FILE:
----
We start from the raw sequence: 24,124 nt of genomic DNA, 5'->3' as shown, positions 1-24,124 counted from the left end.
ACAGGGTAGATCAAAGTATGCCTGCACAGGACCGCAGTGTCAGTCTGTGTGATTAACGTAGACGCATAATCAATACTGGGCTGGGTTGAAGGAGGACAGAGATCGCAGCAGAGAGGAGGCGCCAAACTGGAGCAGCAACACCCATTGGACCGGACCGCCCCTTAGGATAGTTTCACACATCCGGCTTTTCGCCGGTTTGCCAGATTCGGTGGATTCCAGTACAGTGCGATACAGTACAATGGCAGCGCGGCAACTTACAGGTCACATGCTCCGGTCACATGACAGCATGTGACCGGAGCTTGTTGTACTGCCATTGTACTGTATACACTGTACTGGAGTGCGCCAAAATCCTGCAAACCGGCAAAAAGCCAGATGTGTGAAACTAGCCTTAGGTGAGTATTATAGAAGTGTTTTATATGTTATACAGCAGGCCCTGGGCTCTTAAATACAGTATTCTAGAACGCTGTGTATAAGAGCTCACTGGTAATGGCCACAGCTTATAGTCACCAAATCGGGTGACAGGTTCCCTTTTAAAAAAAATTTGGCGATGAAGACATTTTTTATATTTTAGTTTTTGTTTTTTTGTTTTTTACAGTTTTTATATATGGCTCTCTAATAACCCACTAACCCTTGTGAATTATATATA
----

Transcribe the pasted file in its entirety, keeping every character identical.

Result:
We start from the raw sequence: 24,124 nt of genomic DNA, 5'->3' as shown, positions 1-24,124 counted from the left end.
ACAGGGTAGATCAAAGTATGCCTGCACAGGACCGCAGTGTCAGTCTGTGTGATTAACGTAGACGCATAATCAATACTGGGCTGGGTTGAAGGAGGACAGAGATCGCAGCAGAGAGGAGGCGCCAAACTGGAGCAGCAACACCCATTGGACCGGACCGCCCCTTAGGATAGTTTCACACATCCGGCTTTTCGCCGGTTTGCCAGATTCGGTGGATTCCAGTACAGTGCGATACAGTACAATGGCAGCGCGGCAACTTACAGGTCACATGCTCCGGTCACATGACAGCATGTGACCGGAGCTTGTTGTACTGCCATTGTACTGTATACACTGTACTGGAGTGCGCCAAAATCCTGCAAACCGGCAAAAAGCCAGATGTGTGAAACTAGCCTTAGGTGAGTATTATAGAAGTGTTTTATATGTTATACAGCAGGCCCTGGGCTCTTAAATACAGTATTCTAGAACGCTGTGTATAAGAGCTCACTGGTAATGGCCACAGCTTATAGTCACCAAATCGGGTGACAGGTTCCCTTTTAAAAAAAATTTGGCGATGAAGACATTTTTTATATTTTAGTTTTTGTTTTTTTGTTTTTTACAGTTTTTATATATGGCTCTCTAATAACCCACTAACCCTTGTGAATTATATATA